So I started the business.

Then I got contacted by lots of other people who do lots of other things. Research. Small donor base building.

So I had non-profit clients, corporate clients. Mostly part time employees.

Once I got through the first two years. At the end I had three full time. At my highest time I had 26 part time employees. Every two weeks. People that needed extra work. Most of them were either moms that went to work after school, in the night, people that were trying to just get extra hours of work.

You’d be surprised how many people I run into today that say I used to work for you at the Target Group while I went to school.

HM: It’s called the Target Group.

DD: A lot of my clients are still in business. The non-profits. The for-profits.

HM: One of the things that you have gotten flack about is your relationship with the Governor and the broader administration. Well, first of all, to interject, I’m operating on the premise that the state is a mess, both economically and within the administration. It is that a fair premise?

DD: Well, I think that we’re in a global economic downturn. So financially, we’re very, very challenged. Comparatively to the rest of the country, we’re actually better off than many other(s). I don’t know what our ranking is.

I know Texas has a $1.3 billion deficit. Colorado has a $1.4 billion deficit. Arizona has a four point something billion dollar deficit.

I think that in terms of fiscally we’re not weathering the storm, but we

have to deal with a $150 million deficit.

HM: That’s the current number? The $150 (million)?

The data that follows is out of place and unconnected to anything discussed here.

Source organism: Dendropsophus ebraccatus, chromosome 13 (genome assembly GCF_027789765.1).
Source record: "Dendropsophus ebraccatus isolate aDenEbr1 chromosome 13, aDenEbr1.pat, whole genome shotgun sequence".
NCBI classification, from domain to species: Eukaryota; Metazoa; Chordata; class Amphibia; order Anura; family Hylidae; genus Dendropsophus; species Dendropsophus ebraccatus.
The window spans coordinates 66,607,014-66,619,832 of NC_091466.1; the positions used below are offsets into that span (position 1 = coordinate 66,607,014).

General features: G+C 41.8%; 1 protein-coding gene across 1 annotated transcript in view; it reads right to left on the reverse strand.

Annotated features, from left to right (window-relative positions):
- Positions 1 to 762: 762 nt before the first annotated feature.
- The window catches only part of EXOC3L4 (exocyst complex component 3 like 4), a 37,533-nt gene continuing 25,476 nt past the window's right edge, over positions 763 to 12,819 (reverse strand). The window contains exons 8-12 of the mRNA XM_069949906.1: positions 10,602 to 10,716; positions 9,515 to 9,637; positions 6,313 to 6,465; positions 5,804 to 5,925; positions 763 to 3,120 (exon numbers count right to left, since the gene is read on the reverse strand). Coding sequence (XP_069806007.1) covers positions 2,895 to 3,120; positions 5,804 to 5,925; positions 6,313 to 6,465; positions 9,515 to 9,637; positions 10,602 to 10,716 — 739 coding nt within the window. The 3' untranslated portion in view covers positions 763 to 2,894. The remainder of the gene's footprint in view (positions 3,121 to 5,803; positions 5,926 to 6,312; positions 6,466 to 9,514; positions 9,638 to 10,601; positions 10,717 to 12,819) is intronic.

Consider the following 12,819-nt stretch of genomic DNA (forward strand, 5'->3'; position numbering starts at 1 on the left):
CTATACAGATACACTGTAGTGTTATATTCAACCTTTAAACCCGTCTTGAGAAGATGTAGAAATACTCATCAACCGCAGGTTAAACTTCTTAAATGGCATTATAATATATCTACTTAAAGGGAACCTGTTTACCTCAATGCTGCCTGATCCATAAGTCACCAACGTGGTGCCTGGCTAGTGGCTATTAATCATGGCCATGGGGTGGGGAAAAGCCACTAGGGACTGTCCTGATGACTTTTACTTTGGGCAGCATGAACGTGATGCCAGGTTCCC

DD: The $150. Right. And we expected that to be this year. My current information is this year and next year, that we’ll have the budget year 2011 and 2012. We don’t know about 2013.

The other thing is, we’re in a transitional period. When the governor’s leaving, people start leaving.

I would tell you there are a lot of people in state government who are working their butts off to do their jobs. Social workers, correctional facility people, tax and revenue people. There are a lot of people working their tails off.

A lot of the things the Governor has been criticized for, the State Investment Council, almost all of things have been corrected in the last session. The criticisms of the third party administrators and all that. Those rules have been changed, either administratively or by legislation the governor signed. Those are going to be the rules for the next governor.

HM: In thinking about this it dawned on me…

DD: There are only three states in the country that are not in budget deficit situations. You know that I assume.

HM: That are not in budget deficit.

DD: There are only three of 50 states. Illinois is cratering. California is cratering. Arizona sold their public buildings and are leasing them back.

HM: They of course may get in big trouble on that 20 years down the road.

In thinking about this, though, it occurred to me that there are really two pieces of what might be called “the issue with the administration.” One is the policy part of it. Then one is what you might call the culture.

It dawned on me that they are really quite separate. On the policy side, do you have any real significant or even middle range significant issues with what the administration has done the last eight years?

DD: On the policy side… That’s a pretty broad question.

HM: Well, yeah. That’s why I asked “significant.”